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MICHELE NORRIS, host:

Ben Kingsley has played Gandhi and Lenin, Moses and Freddy the Frog. There's scarcely an accent he hasn't done. But in a new film "You Kill Me," he's got a new one.

Bob Mondello says he plays a mobster from Buffalo.

BOB MONDELLO: Frank is a hit man, and he has a problem.

(Soundbite of movie "You Kill Me")

Mr. BEN KINGSLEY (Actor): (As Frank Falenczyk) Hi. I'm Frank and I'm an alcoholic.

Unidentified Group: Hi Frank.

MONDELLO: Frank's mobster uncle has sent him to San Francisco to dry out, even gotten him a job in what you might call a related field. In between his AA meetings, this hit man, who's made a lot of corpses, now makes corpses look lifelike at a funeral parlor, which is what he's doing when he meets Laurel, a pretty media exec who's there for a relative's funeral, but who seems as unfazed by death as Frank is.

(Soundbite of movie "You Kill Me")

Mr. KINGSLEY: (As Frank) Hey, so maybe I'll see you soon?

Ms. TEA LEONI (Actress): (As Laurel Pearson) Geez, I hope not. Mom's still pretty frisky and I'm perfectly healthy.

Mr. KINGSLEY: (As Frank) Now, look. If nobody dies, maybe we could get coffee sometime.

MONDELLO: She's funny. He's deadpan - and that kind of works. But his 12-step program stresses honesty, so Frank takes Laurel to his AA meeting and comes clean about why his uncle sent him there, how alcohol was interfering with the job he'd always loved.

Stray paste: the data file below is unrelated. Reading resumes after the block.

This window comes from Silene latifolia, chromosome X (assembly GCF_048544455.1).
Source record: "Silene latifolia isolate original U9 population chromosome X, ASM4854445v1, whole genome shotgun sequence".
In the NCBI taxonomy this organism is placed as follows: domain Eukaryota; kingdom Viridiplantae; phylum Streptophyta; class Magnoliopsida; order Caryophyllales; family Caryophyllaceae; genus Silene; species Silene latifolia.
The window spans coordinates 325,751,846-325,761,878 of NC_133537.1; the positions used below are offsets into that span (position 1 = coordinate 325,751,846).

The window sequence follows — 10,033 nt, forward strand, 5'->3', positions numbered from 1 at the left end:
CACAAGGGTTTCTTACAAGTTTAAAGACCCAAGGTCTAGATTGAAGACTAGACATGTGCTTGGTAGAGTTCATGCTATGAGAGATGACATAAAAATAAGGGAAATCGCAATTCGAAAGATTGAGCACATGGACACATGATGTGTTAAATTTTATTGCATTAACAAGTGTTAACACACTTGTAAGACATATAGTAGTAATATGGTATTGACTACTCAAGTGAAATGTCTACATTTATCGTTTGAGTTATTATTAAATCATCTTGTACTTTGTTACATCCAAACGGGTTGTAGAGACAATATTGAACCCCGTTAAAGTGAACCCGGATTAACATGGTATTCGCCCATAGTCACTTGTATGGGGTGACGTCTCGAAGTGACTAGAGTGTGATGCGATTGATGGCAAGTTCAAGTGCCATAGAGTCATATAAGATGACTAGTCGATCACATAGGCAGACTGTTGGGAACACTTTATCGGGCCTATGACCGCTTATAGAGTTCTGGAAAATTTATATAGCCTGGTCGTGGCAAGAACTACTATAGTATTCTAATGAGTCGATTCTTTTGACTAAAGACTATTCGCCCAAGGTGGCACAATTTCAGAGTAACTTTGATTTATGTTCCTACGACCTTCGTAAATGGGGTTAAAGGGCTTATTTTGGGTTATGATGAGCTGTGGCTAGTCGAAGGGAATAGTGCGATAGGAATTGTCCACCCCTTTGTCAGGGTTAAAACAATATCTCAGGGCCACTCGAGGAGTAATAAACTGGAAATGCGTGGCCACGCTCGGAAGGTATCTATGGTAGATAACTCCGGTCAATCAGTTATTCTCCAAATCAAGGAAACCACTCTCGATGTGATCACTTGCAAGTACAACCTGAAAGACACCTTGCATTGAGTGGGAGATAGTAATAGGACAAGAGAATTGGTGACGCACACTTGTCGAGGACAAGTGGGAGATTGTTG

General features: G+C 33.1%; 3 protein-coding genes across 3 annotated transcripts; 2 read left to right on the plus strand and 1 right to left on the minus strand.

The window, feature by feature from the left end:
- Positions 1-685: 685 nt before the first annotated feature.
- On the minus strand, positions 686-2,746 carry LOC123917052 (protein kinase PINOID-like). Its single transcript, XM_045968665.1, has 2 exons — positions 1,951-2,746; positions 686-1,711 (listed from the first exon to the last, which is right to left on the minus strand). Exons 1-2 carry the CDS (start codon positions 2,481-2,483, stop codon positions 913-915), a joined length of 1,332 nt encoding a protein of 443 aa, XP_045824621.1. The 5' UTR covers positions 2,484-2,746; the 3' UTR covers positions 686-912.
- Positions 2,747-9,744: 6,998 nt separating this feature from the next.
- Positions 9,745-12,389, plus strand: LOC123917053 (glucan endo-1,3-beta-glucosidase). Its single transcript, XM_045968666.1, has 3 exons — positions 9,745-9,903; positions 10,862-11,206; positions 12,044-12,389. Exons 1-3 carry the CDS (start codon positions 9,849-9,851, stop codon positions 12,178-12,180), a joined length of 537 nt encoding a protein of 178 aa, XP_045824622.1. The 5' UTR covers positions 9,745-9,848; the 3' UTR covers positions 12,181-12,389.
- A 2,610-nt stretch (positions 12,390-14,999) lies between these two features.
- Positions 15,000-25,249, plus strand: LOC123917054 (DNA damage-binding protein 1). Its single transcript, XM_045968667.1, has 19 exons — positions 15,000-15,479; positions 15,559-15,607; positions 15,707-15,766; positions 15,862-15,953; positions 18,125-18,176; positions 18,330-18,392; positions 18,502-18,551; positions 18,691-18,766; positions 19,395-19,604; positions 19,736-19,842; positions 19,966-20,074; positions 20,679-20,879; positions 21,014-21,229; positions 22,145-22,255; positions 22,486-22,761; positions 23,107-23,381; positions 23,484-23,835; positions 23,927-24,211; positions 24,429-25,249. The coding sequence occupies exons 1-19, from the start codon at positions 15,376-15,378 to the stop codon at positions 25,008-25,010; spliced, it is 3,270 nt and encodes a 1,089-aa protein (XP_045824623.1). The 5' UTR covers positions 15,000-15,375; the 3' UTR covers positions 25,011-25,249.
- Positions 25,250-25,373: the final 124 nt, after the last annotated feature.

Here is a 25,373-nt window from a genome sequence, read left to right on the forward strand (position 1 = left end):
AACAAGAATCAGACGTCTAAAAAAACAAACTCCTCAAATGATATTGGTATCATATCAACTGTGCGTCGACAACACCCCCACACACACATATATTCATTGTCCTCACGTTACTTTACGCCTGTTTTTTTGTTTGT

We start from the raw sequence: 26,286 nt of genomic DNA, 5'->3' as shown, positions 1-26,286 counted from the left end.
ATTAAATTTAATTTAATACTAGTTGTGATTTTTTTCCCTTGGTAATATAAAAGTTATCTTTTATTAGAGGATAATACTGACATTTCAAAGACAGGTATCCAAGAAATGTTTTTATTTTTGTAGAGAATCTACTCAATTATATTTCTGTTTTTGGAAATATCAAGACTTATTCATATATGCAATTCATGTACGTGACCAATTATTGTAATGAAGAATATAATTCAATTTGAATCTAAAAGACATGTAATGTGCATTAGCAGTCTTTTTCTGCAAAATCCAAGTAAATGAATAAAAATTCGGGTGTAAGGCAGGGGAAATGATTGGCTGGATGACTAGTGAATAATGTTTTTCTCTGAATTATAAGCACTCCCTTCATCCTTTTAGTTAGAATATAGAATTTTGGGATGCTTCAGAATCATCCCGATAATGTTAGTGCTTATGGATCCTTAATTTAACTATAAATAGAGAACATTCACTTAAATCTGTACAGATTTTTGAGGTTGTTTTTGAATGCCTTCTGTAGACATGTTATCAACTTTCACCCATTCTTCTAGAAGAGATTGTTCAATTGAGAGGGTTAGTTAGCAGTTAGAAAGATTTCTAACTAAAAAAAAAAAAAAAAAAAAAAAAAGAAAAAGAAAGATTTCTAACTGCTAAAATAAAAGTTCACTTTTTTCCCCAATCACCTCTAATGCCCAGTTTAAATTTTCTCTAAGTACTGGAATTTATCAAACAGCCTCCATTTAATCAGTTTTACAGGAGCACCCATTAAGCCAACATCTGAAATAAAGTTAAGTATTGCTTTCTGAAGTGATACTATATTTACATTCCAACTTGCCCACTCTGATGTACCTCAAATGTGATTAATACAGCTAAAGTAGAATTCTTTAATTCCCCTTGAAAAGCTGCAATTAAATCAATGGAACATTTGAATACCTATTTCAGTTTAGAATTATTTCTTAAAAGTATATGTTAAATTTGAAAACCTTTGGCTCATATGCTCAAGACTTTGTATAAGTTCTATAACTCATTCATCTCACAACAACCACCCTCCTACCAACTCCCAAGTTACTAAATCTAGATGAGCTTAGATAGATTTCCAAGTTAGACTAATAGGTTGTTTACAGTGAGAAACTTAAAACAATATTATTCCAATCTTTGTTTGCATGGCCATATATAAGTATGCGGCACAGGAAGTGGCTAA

(Soundbite of movie "You Kill Me")

Mr. KINGSLEY: (As Frank) I want to do it again. I will do it again. But I know now the only way I'm ever going to get to do it again is if I stop drinking forever. Amen.

Mr. LUKE WILSON (Actor): (As Tom) Actually, it went better than you think. It did.

Ms. LEONI: (As Laurel) How do you know they won't call the police?

Mr. KINGSLEY: (As Frank) It's the Alcoholics Anonymous.

Mr. WILSON: (As Tom) Now I really feel that's what they had in mind when they came up with the name, but you never know.

Ms. LEONI: (As Laurel) How do you kill them?

Mr. KINGSLEY: (As Frank) Well, you just put it on a level with everything else, and you don't think about it.

Ms. LEONI: (As Laurel) That's deep, Frank. But I meant, literally, how you do it?

Mr. KINGSLEY: (As Frank) Guns, mostly.

Ms. LEONI: (As Laurel) I need a drink.

MONDELLO: Tone is what makes all of this work. Ben Kingsley's Frank is flat of voice and of manner, but never soulless. He's even principled in his way. What draws you to him is what draws Tea Leoni's Laurel. He shoots straight, as it were. He's got no guile, no hidden agendas. When he says he wants to get better for her and for his job, he means it. So of course, she roots for him. And the AA group's policy of not judging people means they support him, too, with a bit of blinking over that hit man job he loves so much. And of such moral gray areas, director John Dahl makes much laughter.

"You Kill Me" is a decidedly peculiar picture. Part hit man thriller, part romance, part 12-step melodrama, part black comedy and all deliciously dry, as its hero is drying out.

I'm Bob Mondello.

NORRIS: You'll find clips from "You Kill Me" and more covers of the week's movies at npr.org/movies.

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